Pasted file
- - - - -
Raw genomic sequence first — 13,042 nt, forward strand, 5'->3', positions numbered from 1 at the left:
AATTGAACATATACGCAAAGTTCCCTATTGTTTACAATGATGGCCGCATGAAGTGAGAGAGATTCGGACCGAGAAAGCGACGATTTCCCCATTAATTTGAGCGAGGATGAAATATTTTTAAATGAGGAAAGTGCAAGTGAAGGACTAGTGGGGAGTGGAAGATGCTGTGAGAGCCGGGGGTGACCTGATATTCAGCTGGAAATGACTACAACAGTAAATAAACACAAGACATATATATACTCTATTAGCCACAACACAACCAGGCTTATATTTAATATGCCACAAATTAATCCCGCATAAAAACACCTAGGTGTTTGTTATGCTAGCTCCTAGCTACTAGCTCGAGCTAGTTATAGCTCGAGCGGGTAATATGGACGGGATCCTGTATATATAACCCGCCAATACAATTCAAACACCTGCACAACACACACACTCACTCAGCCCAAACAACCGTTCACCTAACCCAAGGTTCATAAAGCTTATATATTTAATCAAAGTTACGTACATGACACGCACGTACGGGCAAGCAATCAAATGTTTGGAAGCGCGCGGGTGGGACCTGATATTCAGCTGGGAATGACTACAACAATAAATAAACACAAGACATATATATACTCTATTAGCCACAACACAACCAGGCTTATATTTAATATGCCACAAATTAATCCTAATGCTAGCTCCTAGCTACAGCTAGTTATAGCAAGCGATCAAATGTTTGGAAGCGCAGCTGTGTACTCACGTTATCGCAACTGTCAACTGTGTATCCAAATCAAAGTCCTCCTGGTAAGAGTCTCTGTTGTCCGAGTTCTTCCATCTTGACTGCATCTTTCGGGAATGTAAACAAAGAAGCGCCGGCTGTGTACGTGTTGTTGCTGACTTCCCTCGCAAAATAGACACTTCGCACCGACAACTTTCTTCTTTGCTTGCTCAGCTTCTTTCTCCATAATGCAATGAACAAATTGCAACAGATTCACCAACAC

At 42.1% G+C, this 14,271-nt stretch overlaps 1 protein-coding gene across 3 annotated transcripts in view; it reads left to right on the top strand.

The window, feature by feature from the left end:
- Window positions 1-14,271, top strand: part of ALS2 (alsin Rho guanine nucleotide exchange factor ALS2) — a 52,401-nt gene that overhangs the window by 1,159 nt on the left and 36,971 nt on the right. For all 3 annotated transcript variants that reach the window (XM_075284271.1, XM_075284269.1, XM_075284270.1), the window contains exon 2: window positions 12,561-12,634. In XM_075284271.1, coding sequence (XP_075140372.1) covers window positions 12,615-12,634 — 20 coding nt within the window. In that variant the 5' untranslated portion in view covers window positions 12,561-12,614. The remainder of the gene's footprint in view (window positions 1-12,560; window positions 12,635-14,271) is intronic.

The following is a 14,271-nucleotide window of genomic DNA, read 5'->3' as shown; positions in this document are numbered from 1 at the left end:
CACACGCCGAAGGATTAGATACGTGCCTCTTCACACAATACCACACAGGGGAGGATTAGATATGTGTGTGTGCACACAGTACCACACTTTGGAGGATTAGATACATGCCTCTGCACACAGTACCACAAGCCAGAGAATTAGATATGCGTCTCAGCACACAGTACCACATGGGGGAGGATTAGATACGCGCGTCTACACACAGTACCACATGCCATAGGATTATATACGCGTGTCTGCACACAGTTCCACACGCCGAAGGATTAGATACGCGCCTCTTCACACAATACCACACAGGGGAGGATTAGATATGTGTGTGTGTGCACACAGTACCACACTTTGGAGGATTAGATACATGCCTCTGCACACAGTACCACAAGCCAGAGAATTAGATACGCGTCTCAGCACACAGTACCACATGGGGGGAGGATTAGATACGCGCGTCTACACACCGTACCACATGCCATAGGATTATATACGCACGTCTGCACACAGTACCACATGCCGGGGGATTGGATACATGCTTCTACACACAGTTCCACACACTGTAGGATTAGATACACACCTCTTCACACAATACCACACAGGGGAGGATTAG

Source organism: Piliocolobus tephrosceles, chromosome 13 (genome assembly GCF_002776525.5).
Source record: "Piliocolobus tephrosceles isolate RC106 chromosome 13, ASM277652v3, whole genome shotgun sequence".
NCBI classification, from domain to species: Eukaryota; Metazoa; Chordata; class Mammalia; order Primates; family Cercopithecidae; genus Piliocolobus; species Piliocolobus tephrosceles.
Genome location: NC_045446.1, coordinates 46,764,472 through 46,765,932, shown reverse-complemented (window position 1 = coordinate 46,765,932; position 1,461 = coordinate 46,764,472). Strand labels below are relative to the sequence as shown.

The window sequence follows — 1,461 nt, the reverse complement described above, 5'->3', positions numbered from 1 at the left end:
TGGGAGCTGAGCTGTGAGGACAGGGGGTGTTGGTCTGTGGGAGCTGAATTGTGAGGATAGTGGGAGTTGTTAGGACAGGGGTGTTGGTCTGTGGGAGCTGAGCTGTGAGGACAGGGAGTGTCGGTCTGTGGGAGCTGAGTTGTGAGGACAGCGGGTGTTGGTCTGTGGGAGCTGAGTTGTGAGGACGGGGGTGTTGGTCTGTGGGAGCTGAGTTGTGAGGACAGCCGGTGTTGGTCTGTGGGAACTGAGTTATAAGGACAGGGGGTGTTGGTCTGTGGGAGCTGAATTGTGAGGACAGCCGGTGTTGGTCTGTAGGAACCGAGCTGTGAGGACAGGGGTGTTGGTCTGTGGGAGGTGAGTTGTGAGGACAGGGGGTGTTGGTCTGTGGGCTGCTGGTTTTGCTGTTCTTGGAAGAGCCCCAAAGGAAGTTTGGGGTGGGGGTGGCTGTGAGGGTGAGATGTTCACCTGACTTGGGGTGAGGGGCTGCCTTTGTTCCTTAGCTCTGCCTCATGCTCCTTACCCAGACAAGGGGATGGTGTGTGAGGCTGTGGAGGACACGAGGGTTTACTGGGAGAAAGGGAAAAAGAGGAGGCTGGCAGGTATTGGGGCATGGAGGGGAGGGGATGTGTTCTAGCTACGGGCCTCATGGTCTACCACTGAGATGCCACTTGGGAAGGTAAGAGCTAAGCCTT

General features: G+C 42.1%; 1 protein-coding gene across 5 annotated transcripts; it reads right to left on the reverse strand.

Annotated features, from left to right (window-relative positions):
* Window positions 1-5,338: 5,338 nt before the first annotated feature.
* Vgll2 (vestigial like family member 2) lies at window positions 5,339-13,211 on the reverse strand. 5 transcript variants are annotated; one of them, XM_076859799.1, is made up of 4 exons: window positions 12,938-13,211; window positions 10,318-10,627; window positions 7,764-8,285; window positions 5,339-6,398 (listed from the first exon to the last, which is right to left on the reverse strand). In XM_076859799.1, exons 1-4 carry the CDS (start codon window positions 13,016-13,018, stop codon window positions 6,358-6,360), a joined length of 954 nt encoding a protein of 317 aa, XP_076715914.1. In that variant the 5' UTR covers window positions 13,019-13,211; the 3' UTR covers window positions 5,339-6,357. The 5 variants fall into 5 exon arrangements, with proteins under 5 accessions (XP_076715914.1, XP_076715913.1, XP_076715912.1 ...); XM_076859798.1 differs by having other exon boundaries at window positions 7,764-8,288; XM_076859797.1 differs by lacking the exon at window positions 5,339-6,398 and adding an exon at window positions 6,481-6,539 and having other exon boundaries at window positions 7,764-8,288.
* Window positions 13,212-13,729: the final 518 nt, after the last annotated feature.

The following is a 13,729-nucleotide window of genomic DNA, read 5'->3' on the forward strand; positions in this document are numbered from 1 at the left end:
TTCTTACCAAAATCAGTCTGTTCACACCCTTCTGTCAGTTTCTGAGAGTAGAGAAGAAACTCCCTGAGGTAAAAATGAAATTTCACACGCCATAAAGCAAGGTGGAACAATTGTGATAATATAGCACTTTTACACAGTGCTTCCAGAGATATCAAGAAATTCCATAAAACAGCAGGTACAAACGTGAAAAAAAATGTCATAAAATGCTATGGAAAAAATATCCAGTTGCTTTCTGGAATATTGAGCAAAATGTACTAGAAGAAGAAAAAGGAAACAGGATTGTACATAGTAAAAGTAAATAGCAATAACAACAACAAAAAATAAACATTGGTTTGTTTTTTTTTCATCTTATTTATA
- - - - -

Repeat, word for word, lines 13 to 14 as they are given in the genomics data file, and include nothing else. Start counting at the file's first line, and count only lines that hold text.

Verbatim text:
TGGGAGCTGAGCTGTGAGGACAGGGGGTGTTGGTCTGTGGGAGCTGAATTGTGAGGATAGTGGGAGTTGTTAGGACAGGGGTGTTGGTCTGTGGGAGCTGAGCTGTGAGGACAGGGAGTGTCGGTCTGTGGGAGCTGAGTTGTGAGGACAGCGGGTGTTGGTCTGTGGGAGCTGAGTTGTGAGGACGGGGGTGTTGGTCTGTGGGAGCTGAGTTGTGAGGACAGCCGGTGTTGGTCTGTGGGAACTGAGTTATAAGGACAGGGGGTGTTGGTCTGTGGGAGCTGAATTGTGAGGACAGCCGGTGTTGGTCTGTAGGAACCGAGCTGTGAGGACAGGGGTGTTGGTCTGTGGGAGGTGAGTTGTGAGGACAGGGGGTGTTGGTCTGTGGGCTGCTGGTTTTGCTGTTCTTGGAAGAGCCCCAAAGGAAGTTTGGGGTGGGGGTGGCTGTGAGGGTGAGATGTTCACCTGACTTGGGGTGAGGGGCTGCCTTTGTTCCTTAGCTCTGCCTCATGCTCCTTACCCAGACAAGGGGATGGTGTGTGAGGCTGTGGAGGACACGAGGGTTTACTGGGAGAAAGGGAAAAAGAGGAGGCTGGCAGGTATTGGGGCATGGAGGGGAGGGGATGTGTTCTAGCTACGGGCCTCATGGTCTACCACTGAGATGCCACTTGGGAAGGTAAGAGCTAAGCCTT

General features: G+C 42.1%; 1 protein-coding gene across 5 annotated transcripts; it reads right to left on the reverse strand.